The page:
Microfilaments help Cell Shape and Movement

Cells are constantly on the move and one of the ways that they accomplish movement is in changing the cell membrane shape so that it reaches in the direction that the cell wants to go.

Since microfilaments are made of small actin proteins they can be used for movement by the cell simply removing or adding actin proteins.

Cells have a lot of different shapes and many have protrusions, bumps, and little appendages.

When cells are stationary, the microfilaments help to keep all of these cells and their structures in shape and in the same place.

Microfilaments are Important in Mitosis

The process of mitosis is very complex and one of the jobs of microfilaments is to help at the end of the cell division process.

As soon as the cell is ready to split into two cells, microfilaments step in and create a kind of ring around the inside of the cells.

Myosin will then pull on the microfilament so that the ring becomes smaller and this pulls the cell membrane in along with it.

The ring gets pulled tighter and tighter until finally it creates the “pinch” in the middle that finishes with two cells.

 Facts about Microfilaments

  • Microfilament bundles often happen right under the surface of the cell. They can be aligned parallel to the cell and some can use the plasma membrane as an anchor.
  • Microfilaments also play a part in transporting material inside the cell and with the flow of cytoplasm to the cell’s organelles through a process called “cytoplasmic streaming.”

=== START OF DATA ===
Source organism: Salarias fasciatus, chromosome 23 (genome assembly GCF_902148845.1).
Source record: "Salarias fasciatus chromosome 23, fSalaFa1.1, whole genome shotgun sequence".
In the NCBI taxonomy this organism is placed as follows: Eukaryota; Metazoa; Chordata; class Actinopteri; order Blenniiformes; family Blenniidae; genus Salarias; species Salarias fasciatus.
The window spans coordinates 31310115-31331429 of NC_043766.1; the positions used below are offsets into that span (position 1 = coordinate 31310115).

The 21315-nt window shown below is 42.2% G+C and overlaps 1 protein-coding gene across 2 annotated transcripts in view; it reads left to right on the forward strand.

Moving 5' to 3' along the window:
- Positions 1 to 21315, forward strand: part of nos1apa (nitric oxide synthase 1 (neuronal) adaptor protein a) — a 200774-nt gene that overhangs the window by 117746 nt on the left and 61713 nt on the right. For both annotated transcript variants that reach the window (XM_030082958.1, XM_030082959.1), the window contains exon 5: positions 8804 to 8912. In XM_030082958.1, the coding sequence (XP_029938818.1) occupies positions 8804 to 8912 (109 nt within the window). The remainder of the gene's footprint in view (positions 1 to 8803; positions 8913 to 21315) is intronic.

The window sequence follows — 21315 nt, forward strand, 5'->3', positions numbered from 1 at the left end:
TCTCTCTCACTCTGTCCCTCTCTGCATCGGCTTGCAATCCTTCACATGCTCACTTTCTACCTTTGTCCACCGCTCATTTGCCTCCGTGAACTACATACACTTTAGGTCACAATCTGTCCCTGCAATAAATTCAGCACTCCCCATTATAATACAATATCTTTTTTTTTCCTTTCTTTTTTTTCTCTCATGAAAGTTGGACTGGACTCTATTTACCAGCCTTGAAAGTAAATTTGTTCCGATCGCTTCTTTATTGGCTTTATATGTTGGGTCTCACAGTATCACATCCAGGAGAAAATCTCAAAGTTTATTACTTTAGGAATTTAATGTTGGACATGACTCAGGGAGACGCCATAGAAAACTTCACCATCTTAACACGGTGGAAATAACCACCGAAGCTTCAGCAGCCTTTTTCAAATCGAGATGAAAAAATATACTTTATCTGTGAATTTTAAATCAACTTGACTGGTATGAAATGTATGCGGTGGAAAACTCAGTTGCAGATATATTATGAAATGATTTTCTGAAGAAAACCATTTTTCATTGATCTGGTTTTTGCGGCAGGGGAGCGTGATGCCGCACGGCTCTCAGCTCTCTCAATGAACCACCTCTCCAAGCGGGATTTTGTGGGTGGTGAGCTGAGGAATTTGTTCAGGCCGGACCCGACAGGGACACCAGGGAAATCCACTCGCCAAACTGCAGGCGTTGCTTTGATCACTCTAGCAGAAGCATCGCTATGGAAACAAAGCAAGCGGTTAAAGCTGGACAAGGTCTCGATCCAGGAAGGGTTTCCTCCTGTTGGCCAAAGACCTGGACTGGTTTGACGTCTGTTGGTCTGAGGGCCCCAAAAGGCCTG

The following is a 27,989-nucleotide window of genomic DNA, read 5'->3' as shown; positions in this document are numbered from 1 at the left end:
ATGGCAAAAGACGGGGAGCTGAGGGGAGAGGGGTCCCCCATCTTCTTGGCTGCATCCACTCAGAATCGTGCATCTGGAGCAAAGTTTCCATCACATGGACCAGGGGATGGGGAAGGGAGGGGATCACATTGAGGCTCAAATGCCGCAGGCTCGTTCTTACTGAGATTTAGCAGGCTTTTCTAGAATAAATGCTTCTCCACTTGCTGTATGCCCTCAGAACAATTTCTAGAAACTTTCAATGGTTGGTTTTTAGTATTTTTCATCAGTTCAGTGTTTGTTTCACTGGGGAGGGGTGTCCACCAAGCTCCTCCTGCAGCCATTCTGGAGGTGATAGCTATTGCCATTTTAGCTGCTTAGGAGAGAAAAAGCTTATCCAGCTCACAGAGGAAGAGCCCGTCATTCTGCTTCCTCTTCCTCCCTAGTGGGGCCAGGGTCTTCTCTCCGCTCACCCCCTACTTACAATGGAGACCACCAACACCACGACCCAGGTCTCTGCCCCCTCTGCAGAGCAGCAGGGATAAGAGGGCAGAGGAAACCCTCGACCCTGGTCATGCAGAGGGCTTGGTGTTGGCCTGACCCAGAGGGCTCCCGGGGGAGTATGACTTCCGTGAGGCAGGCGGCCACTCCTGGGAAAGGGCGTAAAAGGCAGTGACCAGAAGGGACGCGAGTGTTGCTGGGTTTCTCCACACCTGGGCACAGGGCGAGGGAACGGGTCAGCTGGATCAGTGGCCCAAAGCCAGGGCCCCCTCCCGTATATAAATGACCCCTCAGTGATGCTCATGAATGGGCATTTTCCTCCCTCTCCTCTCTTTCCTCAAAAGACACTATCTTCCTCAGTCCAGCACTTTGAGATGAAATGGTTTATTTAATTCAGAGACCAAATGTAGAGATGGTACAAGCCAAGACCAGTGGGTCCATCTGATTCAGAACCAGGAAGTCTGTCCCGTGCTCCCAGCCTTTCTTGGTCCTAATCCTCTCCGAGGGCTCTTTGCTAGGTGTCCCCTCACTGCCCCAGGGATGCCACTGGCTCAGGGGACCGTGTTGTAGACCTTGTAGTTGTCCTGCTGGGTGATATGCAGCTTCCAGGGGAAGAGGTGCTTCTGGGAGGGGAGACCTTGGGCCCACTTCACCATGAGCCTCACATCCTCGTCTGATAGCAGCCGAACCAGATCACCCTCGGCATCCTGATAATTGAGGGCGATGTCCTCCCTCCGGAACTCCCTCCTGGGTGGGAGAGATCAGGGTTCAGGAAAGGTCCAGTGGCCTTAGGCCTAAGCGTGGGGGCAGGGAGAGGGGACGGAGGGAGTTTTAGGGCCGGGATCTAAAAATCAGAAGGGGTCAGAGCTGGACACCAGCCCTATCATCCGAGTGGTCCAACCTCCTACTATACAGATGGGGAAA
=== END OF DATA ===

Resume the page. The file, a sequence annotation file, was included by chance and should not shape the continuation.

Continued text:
• Of all of the filaments of the cytoskeleton, microfilaments are the thinnest. They have an average diameter of 6-7 nanometers.
  • Microfilaments can have quite a few shapes but many look long, thin, and stringy.
  • Microfilaments are sometimes found floating free and connected to other tubules and filaments.
  • Unlike microtubules, microfilaments are solid rods of actin protein.

Interesting Facts about Biology

  • The word “muscle” is found to be taken from the Latin word “musculus” which translates to “little mouse.” It’s thought that the name was given because a muscle moving under the skin appeared to look the same as a mouse moving around under a rug.
  • When you compare a muscle in relation to the job that it has to do, the strongest of the external muscles is the eye. It has to be about 100 times stronger than it needs to be in relation to its weight and size.
  • We use the term “muscle memory” as an explanation of the process of practicing over and over again so that the muscle is finely tuned to the task.
  • Muscle tissue is 15% denser than fat tissue and our muscles make up nearing half of the total body weight of a human.
  • Tendons connect our hard bones to our soft contracting muscles.
  • Skeletal muscles are divided into two unusual names for their types: fast twitch and slow twitch.

Microfilaments Quiz